July 9, 1936.
Appeal from the Court of Special Sessions.
Bingham Johnson, for the appellant.
J. Ernest Wharton, District Attorney, for the respondent.
The defendant appeals from his conviction of the crime of petit larceny upon his plea of guilty and a fine of $100. A reversal of his conviction is urged upon the grounds that the complaint was on information and belief, the value of the property not sufficiently stated and the court had no jurisdiction to impose a fine of $100. The information states positively that "on the 15th to 25th day of September, 1935, the defendant did commit the crime of petit larceny in violation of Section 1298 of the Penal Law against the person or property of Amos Scutt by feloniously, wrongfully, unlawfully, wilfully, maliciously and knowingly taking from the possession of the true owner, a gasolene engine worth in the neighborhood of one hundred dollars."
This information states that the defendant is guilty of a designated crime — petit larceny. It performs the function of an indictment but need not be framed with the same exactness. It contains sufficient to and did inform defendant of the nature of the crime charged against him. He could have prepared for trial and admit the record as a bar to a second prosecution for the same offense. ( People v. Mosier, 73 A.D. 5; People v. Knapp, 152 Misc. 368; affd., 242 A.D. 811.)
The defendant is charged with the commission of the crime of "maliciously and knowingly taking from the possession of the true owner, a gasolene engine worth about one hundred dollars."
Larceny is committed by a person who, with intent to deprive or defraud the true owner of his property, or the use and benefit thereof, or to appropriate the same to the use of the taker, or any other person. (Penal Law, § 1290.)
The information states such taking was done maliciously, which means "intentionally doing an act." ( People v. Knapp, 152 Misc. 368.)
Black's Law Dictionary (3d ed., p 1148), defines a malicious act as "a wrongful act intentionally done without legal justification or excuse; an unlawful act done wilfully or purposely to injure another."
The defendant's confession, signed by him and filed with the return, admits that he and others removed from the barn or farm of Amos Scutt a gasolene engine and removed it to another farm. This information alleges facts sufficient to constitute the crime of petit larceny. The defendant claims the information stated he committed a crime from the "15th to 25th of September, 1936," but the justice's return states the year as 1935. The court is bound by the return on appeal. ( People v. Newman, 137 Misc. 267, 269; People v. Decker, 156 id. 156.)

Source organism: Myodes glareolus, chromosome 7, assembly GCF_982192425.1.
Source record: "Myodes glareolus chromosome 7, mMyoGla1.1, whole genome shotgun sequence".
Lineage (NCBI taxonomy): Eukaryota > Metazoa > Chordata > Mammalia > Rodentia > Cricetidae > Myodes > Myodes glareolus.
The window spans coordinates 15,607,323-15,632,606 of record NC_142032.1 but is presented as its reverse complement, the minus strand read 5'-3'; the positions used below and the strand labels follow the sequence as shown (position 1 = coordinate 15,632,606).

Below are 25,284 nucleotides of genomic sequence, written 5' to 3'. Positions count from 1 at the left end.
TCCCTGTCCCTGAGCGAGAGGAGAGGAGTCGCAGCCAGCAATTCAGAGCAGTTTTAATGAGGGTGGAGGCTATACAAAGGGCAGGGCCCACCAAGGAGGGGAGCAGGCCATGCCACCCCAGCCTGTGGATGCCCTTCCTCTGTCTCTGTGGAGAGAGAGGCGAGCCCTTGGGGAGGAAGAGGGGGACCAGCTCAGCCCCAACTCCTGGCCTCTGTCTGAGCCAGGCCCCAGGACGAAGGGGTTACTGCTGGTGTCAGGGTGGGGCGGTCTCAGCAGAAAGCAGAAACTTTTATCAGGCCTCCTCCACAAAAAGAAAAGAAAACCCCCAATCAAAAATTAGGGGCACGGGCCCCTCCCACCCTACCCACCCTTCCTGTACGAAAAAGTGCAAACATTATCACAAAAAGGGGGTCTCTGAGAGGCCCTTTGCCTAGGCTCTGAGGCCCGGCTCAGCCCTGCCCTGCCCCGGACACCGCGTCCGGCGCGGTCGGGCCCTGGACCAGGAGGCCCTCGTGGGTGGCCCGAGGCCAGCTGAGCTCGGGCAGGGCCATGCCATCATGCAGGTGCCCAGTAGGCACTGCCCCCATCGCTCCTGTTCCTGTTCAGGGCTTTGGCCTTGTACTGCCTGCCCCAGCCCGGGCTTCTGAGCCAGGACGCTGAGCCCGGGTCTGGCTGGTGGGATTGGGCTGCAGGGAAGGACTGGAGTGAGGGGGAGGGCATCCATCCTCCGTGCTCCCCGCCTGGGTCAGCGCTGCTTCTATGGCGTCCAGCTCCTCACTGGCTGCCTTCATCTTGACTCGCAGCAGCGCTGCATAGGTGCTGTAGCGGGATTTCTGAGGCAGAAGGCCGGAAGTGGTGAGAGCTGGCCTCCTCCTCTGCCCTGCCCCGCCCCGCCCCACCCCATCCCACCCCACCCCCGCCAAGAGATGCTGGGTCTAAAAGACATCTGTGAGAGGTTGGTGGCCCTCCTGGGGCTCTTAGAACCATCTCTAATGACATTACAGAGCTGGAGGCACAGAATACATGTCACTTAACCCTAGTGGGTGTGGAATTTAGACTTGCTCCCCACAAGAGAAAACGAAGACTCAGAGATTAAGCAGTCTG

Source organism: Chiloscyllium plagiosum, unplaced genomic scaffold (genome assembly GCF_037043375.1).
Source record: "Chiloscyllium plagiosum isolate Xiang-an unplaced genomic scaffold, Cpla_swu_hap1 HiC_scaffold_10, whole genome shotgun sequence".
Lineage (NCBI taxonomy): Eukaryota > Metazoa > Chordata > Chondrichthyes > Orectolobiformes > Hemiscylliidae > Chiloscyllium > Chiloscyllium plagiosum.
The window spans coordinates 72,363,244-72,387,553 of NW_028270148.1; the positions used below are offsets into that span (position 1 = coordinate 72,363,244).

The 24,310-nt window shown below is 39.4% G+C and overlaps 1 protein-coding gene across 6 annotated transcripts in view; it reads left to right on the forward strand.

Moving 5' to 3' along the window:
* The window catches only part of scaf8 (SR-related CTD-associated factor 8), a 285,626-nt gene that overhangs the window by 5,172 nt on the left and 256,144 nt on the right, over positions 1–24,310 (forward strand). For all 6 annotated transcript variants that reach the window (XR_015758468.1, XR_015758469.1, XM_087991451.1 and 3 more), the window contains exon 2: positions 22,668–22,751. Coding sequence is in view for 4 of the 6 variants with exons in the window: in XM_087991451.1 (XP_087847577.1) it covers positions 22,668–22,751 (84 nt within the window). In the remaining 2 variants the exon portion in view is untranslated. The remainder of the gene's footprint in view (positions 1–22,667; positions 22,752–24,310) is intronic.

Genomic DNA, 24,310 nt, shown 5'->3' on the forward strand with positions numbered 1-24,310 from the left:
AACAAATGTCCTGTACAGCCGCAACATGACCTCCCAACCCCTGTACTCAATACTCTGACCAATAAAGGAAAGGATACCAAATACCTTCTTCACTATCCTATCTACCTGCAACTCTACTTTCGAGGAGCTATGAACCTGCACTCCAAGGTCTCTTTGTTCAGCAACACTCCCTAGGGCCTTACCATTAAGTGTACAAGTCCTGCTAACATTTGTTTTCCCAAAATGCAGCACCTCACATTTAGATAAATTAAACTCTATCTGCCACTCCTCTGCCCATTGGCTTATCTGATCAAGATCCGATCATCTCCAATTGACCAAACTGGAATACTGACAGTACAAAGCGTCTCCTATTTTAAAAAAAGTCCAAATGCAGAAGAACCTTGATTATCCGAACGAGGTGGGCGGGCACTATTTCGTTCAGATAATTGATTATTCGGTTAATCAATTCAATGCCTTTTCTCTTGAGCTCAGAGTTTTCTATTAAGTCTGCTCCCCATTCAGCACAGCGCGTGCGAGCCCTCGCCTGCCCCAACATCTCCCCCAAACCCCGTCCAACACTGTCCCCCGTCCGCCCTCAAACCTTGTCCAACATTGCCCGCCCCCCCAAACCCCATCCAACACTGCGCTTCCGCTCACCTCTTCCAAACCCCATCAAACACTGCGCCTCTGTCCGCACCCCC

Concede the information was not carefully drawn. It states an act done by defendant which constitutes the crime charged. By his plea of guilty, failing to take an exception, he waived any defects. ( People v. Decker, 156 Misc. 156, and cases cited.)
The defendant also claims if he is guilty of any crime it may be a more serious one than that of which he was convicted and the Court of Special Sessions had no jurisdiction. This court had jurisdiction over misdemeanors. The defendant plead guilty and was convicted of a misdemeanor. The magistrate determined the crime was petit larceny. He had had much experience in criminal cases. He had the right to determine from the complaint what the offense was and it was triable by him.
In People v. Grote (153 N.Y.S. 631; affd., 170 A.D. 898) the court said: "The magistrate had a right to determine from the complaint and the evidence before him that the conduct of the defendant was contrary to law and constituted one of the minor offenses cognizable by him as a police magistrate. The discretion vested in a magistrate to so determine cannot be questioned, and rests upon good public policy and sound experience in the enforcement of law and order in this city." The court also said in this case: "In the light of facts in this case it seems to me most extraordinary that the defendant should find fault with the court because he was proceeded against for a lesser offense than a felony or a misdemeanor."
In People v. Solomon ( 125 A.D. 429) the court said: "If the defendants could have been convicted of an attempt to commit robbery, the fact that the district attorney saw fit to prosecute them for a lesser crime is certainly no reason that a conviction for the lesser crime should be reversed."
The mere fact that the district attorney failed to prosecute for a greater degree of crime is not ground for reversal. ( People v. Lefkowitz, 232 A.D. 18.)
The defendant having confessed to stealing the engine and plead guilty of petit larceny, it seems to me the conviction should be affirmed. If it was a greater degree of larceny, he is fortunate to be convicted of the lesser crime — petit larceny.
The Court of Special Sessions has jurisdiction to impose the punishment of a fine of $100 or imprisonment in the county jail in default of payment of fine, not to exceed 100 days, since the amendment of section 717 of the Code of Criminal Procedure by chapter 720 of the Laws of 1926, regardless of former limitation. ( People v. Monohan, 257 N.Y. 388, 391.)
I find no reason to reverse this judgment. Judgment of conviction affirmed and execution of judgment is directed. Defendant having been admitted to bail, he is committed to the Schoharie county jail for the remainder of his term of imprisonment.